Compartmental Analysis of T-cell Clonal Dynamics as a Function of Pathologic Response to Neoadjuvant PD-1 Blockade in Resectable Non–Small Cell Lung Cancer


Purpose: Neoadjuvant PD-1 blockade is a promising treatment for resectable non–small cell lung cancer (NSCLC), yet immunologic mechanisms contributing to tumor regression and biomarkers of response are unknown. Using paired tumor/blood samples from a phase II clinical trial (NCT02259621), we explored whether the peripheral T-cell clonotypic dynamics can serve as a biomarker for response to neoadjuvant PD-1 blockade. Experimental Design: T-cell receptor (TCR) sequencing was performed on serial peripheral blood, tumor, and normal lung samples from resectable NSCLC patients treated with neoadjuvant PD-1 blockade. We explored the temporal dynamics of the T-cell repertoire in the peripheral and tumoral compartments in response to neoadjuvant PD-1 blockade by using the TCR as a molecular barcode. Results: Higher intratumoral TCR clonality was associated with reduced percent residual tumor at the time of surgery, and the TCR repertoire of tumors with major pathologic response (MPR; textless10% residual tumor after neoadjuvant therapy) had a higher clonality and greater sharing of tumor-infiltrating clonotypes with the peripheral blood relative to tumors without MPR. Additionally, the posttreatment tumor bed of patients with MPR was enriched with T-cell clones that had peripherally expanded between weeks 2 and 4 after anti–PD-1 initiation and the intratumoral space occupied by these clonotypes was inversely correlated with percent residual tumor. Conclusions: Our study suggests that exchange of T-cell clones between tumor and blood represents a key correlate of pathologic response to neoadjuvant immunotherapy and shows that the periphery may be a previously underappreciated originating compartment for effective antitumor immunity.See related commentary by Henick, p. 1205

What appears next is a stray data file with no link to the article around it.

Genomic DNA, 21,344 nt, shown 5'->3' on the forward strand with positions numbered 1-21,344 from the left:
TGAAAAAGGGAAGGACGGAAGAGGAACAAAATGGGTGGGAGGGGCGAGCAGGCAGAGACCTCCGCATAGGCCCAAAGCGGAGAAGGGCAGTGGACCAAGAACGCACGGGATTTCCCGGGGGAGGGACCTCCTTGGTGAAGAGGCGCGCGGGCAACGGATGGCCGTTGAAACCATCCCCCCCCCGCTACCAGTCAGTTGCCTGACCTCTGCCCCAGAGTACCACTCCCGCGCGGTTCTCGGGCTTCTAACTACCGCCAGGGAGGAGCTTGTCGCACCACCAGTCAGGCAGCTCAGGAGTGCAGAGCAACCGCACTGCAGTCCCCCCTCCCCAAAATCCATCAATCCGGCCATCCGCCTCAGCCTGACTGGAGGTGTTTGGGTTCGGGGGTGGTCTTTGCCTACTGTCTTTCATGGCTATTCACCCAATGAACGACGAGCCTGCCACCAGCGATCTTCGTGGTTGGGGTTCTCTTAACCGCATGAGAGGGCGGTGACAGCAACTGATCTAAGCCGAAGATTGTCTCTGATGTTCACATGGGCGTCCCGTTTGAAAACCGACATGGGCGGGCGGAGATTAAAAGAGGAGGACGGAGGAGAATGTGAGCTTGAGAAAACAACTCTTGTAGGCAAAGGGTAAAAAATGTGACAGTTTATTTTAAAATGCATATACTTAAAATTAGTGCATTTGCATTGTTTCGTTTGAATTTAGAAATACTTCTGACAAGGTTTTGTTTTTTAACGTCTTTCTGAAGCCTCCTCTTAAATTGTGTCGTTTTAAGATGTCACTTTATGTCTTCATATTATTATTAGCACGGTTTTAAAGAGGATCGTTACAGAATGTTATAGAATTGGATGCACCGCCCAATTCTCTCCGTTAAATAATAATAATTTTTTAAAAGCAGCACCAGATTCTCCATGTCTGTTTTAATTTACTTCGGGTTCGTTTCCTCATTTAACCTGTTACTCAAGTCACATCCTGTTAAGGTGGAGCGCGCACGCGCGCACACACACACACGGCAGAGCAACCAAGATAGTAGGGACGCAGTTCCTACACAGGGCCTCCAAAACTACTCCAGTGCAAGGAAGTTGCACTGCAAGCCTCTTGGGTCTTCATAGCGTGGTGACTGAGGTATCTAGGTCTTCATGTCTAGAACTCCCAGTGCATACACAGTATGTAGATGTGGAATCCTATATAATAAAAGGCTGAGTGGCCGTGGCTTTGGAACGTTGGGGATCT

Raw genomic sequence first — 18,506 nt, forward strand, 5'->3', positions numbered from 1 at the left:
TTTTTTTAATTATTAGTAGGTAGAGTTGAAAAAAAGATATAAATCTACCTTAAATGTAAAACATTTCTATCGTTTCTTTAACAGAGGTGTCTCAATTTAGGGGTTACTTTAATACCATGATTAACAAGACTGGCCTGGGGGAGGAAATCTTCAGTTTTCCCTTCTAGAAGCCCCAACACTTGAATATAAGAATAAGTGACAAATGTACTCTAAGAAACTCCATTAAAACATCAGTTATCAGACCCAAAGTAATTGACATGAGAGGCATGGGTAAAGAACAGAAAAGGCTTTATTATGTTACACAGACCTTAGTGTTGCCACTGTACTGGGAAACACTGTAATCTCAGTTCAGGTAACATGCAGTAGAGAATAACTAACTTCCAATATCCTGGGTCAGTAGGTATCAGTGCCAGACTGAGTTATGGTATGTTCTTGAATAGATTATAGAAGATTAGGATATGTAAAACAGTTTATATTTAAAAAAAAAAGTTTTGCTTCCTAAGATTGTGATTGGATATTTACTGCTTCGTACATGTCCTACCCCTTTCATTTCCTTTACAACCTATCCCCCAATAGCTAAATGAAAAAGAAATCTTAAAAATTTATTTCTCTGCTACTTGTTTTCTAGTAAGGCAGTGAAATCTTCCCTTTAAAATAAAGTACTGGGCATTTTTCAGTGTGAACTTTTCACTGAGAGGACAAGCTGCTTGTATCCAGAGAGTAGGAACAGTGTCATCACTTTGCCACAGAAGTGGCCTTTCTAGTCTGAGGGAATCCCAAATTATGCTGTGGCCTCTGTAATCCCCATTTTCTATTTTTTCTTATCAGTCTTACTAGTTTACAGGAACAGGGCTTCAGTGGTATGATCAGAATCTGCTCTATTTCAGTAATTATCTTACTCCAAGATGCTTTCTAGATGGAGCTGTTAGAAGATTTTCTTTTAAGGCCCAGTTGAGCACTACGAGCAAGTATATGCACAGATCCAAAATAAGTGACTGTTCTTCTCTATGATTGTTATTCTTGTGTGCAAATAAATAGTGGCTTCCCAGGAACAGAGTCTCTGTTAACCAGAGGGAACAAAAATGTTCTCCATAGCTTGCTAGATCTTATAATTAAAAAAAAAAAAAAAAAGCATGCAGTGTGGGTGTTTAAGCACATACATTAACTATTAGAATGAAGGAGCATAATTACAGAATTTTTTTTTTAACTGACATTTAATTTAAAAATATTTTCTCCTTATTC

Clinical Cancer Research